MYRTLE BEACH, S.C. (WBTW) — South Carolina is one of the top states struggling to hire workers.

One reason might be because the state ranks the most severe in worker shortages. How bad is that shortage?

According to the U.S. Chamber of Commerce, there are nearly 170,000 job openings across the state, but only 73,000 unemployed workers.

South Carolina has a 57% labor force participation rate, lower than the national average of 63%.

The U.S. Chamber of Commerce also reports that South Carolina has 43 available workers for every 100 jobs, making it more severe than other states, like New Jersey, that has 84.

Myrtle Beach welcomes thousands of tourists each year and relies partly on its hospitality and city workers.

City spokesman Mark Kruea says like many other towns and cities across the Grand Strand, it’s dealt with its share of hiring struggles.

“COVID-19, post the great resignation, I think everybody is still struggling to fill positions,” he said. “And then once you find somebody, you’ve got to keep them, so retention is apart of the picture too.”

Kruea said the city has an 11% employment vacancy rate. He said jobs like police officers and paramedics are in high-demand and the city has to compete to make hires.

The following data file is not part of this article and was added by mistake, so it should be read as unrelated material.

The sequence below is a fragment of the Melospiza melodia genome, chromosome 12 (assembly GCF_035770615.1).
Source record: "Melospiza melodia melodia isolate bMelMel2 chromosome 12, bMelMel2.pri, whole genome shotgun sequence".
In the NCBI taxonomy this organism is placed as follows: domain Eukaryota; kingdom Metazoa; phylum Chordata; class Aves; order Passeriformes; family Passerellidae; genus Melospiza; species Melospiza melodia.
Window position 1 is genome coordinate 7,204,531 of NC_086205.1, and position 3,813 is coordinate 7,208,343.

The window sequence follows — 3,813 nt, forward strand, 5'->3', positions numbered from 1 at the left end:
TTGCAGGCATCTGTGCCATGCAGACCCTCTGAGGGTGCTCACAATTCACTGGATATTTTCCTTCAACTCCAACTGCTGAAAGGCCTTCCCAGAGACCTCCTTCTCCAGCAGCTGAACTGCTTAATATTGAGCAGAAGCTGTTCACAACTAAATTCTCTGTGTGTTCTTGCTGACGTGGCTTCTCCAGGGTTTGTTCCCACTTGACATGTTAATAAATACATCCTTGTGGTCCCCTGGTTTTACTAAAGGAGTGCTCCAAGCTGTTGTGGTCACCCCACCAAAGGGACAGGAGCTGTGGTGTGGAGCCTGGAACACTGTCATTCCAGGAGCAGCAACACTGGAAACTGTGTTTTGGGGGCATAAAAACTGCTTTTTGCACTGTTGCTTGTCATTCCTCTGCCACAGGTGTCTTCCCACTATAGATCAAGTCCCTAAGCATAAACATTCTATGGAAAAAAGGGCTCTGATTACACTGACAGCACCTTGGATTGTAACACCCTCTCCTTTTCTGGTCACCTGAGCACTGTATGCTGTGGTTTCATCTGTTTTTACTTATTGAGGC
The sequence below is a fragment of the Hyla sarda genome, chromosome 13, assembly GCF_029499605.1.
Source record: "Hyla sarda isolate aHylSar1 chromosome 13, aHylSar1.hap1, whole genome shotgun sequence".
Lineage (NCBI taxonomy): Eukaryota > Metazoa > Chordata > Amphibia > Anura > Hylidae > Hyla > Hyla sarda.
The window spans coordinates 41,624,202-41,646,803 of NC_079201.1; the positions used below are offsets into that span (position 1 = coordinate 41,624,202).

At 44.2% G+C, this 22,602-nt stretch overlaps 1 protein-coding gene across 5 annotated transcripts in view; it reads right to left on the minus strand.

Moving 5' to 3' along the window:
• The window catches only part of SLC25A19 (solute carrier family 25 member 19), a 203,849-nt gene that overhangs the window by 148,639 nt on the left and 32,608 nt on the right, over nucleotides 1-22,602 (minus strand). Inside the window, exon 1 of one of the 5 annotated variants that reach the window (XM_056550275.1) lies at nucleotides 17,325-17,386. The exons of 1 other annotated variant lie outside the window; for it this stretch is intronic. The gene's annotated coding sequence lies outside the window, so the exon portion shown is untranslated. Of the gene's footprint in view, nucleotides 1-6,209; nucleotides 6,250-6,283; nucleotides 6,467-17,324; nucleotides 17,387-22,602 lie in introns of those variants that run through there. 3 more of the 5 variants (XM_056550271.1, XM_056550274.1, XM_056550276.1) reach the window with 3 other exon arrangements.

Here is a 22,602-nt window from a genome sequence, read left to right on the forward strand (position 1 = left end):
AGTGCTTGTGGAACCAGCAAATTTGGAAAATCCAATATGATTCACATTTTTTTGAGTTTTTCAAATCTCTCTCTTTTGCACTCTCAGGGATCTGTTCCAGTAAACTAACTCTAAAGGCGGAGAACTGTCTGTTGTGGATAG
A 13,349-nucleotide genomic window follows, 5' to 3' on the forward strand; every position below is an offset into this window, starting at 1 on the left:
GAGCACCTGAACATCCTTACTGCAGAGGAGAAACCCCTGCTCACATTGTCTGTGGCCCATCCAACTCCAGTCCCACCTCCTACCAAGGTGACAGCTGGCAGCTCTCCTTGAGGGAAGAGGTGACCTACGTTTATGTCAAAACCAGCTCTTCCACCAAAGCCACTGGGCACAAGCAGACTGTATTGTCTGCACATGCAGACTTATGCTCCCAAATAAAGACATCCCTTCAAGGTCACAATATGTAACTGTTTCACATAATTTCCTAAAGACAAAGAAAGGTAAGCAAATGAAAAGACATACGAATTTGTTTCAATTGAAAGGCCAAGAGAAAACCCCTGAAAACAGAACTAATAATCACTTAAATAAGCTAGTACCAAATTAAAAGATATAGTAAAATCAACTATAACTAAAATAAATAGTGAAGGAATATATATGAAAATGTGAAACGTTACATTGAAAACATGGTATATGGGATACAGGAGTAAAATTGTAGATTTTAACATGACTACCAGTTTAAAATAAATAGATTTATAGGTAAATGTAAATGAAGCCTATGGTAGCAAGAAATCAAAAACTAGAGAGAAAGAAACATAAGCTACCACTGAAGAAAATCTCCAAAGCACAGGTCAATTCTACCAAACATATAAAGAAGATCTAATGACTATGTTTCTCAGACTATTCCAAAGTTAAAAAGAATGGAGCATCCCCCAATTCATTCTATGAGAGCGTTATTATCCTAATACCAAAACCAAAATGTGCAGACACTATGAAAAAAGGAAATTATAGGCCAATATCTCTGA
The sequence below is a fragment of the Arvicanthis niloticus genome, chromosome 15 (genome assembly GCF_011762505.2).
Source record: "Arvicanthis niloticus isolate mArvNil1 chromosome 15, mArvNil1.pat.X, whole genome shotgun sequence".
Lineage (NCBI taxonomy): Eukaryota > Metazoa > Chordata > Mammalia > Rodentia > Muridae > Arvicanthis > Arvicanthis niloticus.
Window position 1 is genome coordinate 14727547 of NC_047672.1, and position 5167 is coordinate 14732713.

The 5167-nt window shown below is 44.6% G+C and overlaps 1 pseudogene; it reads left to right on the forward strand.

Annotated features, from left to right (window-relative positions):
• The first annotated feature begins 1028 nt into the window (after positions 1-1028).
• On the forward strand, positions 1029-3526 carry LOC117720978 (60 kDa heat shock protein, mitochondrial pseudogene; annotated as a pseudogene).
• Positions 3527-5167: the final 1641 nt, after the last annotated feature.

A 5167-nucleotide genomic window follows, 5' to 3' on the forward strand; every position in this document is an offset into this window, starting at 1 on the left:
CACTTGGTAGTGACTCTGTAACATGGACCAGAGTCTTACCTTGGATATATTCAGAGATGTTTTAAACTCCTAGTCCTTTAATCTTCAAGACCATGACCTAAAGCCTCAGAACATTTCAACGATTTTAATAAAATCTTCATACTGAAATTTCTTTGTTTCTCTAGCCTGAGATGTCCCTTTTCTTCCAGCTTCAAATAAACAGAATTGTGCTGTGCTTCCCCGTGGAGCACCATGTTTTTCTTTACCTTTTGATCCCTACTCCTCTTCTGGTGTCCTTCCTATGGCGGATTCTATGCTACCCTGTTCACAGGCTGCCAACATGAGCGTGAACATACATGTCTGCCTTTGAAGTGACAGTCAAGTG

“Everybody needs those positions, you know, the community is growing so we need more of them,” he said. “But so does everybody else.”

Kruea said the city has used resources like job fairs, visits to college campuses and the internet. However, other cities and towns increased their salaries and benefits, so Myrtle Beach has had to find ways to get creative.

“We’ll offer a $4,000 relocation bonus to help you cover moving expenses if you’re coming from outside of Horry County to come to a job here in the city of Myrtle Beach,” he said.

He said without a full staff, it can be hard on current employees.

“Without full staffing, everybody else has to work harder to fill the void, to make up for the difference. So, if we can get to the full staffing point or if a restaurant can get to a full staffing point, everybody else can breathe a slight sigh of relief and only work the normal amount of hours, not twice the normal amount of hours,” Kruea said.

For a full list of available jobs along the Grand Strand, click here.

* * *

Adrianna Lawrence is a multimedia journalist at News13. Adrianna is originally from Virginia Beach, Virginia, and joined the News13 team in June 2023 after graduating from Virginia Commonwealth University in May 2023. Keep up with Adrianna on Instagram, Facebook, and X, formerly Twitter. You can also read more of her work, here.